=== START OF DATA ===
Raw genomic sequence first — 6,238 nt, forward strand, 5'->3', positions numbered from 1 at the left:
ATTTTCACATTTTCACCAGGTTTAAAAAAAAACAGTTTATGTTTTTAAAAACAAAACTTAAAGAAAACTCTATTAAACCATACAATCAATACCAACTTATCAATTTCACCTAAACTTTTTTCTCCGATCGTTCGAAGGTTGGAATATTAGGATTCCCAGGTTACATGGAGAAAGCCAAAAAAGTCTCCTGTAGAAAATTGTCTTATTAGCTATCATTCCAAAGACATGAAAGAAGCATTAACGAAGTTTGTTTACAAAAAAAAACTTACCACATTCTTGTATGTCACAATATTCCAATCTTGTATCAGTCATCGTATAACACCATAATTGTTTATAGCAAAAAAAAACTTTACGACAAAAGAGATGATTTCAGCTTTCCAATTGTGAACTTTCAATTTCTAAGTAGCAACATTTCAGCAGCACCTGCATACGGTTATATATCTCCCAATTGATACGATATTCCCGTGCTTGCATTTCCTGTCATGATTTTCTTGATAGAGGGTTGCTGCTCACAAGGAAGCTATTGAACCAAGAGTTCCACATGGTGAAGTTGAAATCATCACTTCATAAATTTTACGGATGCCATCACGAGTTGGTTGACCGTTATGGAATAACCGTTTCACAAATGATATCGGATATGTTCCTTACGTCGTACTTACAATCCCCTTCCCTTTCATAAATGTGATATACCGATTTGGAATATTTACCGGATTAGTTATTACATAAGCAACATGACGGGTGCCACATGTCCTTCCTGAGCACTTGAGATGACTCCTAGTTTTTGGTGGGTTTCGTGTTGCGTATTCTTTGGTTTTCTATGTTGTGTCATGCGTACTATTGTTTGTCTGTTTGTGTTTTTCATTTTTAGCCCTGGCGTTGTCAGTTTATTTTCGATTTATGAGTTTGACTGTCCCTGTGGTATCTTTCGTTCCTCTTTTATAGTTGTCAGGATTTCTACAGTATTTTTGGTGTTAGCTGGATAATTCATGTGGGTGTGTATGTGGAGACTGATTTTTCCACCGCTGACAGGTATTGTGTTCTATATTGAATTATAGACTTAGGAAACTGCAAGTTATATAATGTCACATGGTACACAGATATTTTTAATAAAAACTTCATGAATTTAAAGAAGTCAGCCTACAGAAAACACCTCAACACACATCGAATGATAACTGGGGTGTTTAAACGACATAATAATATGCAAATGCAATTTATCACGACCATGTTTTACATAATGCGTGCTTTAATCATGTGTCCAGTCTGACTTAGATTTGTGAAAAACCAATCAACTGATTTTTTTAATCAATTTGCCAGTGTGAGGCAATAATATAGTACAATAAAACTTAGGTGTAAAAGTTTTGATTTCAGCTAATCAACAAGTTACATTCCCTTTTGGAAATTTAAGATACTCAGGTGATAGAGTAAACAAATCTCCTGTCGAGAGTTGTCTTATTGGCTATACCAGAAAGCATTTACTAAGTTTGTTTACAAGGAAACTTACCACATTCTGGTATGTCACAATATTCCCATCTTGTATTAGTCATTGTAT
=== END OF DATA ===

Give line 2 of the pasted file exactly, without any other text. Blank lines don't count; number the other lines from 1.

ATTTTCACATTTTCACCAGGTTTAAAAAAAAACAGTTTATGTTTTTAAAAACAAAACTTAAAGAAAACTCTATTAAACCATACAATCAATACCAACTTATCAATTTCACCTAAACTTTTTTCTCCGATCGTTCGAAGGTTGGAATATTAGGATTCCCAGGTTACATGGAGAAAGCCAAAAAAGTCTCCTGTAGAAAATTGTCTTATTAGCTATCATTCCAAAGACATGAAAGAAGCATTAACGAAGTTTGTTTACAAAAAAAAACTTACCACATTCTTGTATGTCACAATATTCCAATCTTGTATCAGTCATCGTATAACACCATAATTGTTTATAGCAAAAAAAAACTTTACGACAAAAGAGATGATTTCAGCTTTCCAATTGTGAACTTTCAATTTCTAAGTAGCAACATTTCAGCAGCACCTGCATACGGTTATATATCTCCCAATTGATACGATATTCCCGTGCTTGCATTTCCTGTCATGATTTTCTTGATAGAGGGTTGCTGCTCACAAGGAAGCTATTGAACCAAGAGTTCCACATGGTGAAGTTGAAATCATCACTTCATAAATTTTACGGATGCCATCACGAGTTGGTTGACCGTTATGGAATAACCGTTTCACAAATGATATCGGATATGTTCCTTACGTCGTACTTACAATCCCCTTCCCTTTCATAAATGTGATATACCGATTTGGAATATTTACCGGATTAGTTATTACATAAGCAACATGACGGGTGCCACATGTCCTTCCTGAGCACTTGAGATGACTCCTAGTTTTTGGTGGGTTTCGTGTTGCGTATTCTTTGGTTTTCTATGTTGTGTCATGCGTACTATTGTTTGTCTGTTTGTGTTTTTCATTTTTAGCCCTGGCGTTGTCAGTTTATTTTCGATTTATGAGTTTGACTGTCCCTGTGGTATCTTTCGTTCCTCTTTTATAGTTGTCAGGATTTCTACAGTATTTTTGGTGTTAGCTGGATAATTCATGTGGGTGTGTATGTGGAGACTGATTTTTCCACCGCTGACAGGTATTGTGTTCTATATTGAATTATAGACTTAGGAAACTGCAAGTTATATAATGTCACATGGTACACAGATATTTTTAATAAAAACTTCATGAATTTAAAGAAGTCAGCCTACAGAAAACACCTCAACACACATCGAATGATAACTGGGGTGTTTAAACGACATAATAATATGCAAATGCAATTTATCACGACCATGTTTTACATAATGCGTGCTTTAATCATGTGTCCAGTCTGACTTAGATTTGTGAAAAACCAATCAACTGATTTTTTTAATCAATTTGCCAGTGTGAGGCAATAATATAGTACAATAAAACTTAGGTGTAAAAGTTTTGATTTCAGCTAATCAACAAGTTACATTCCCTTTTGGAAATTTAAGATACTCAGGTGATAGAGTAAACAAATCTCCTGTCGAGAGTTGTCTTATTGGCTATACCAGAAAGCATTTACTAAGTTTGTTTACAAGGAAACTTACCACATTCTGGTATGTCACAATATTCCCATCTTGTATTAGTCATTGTAT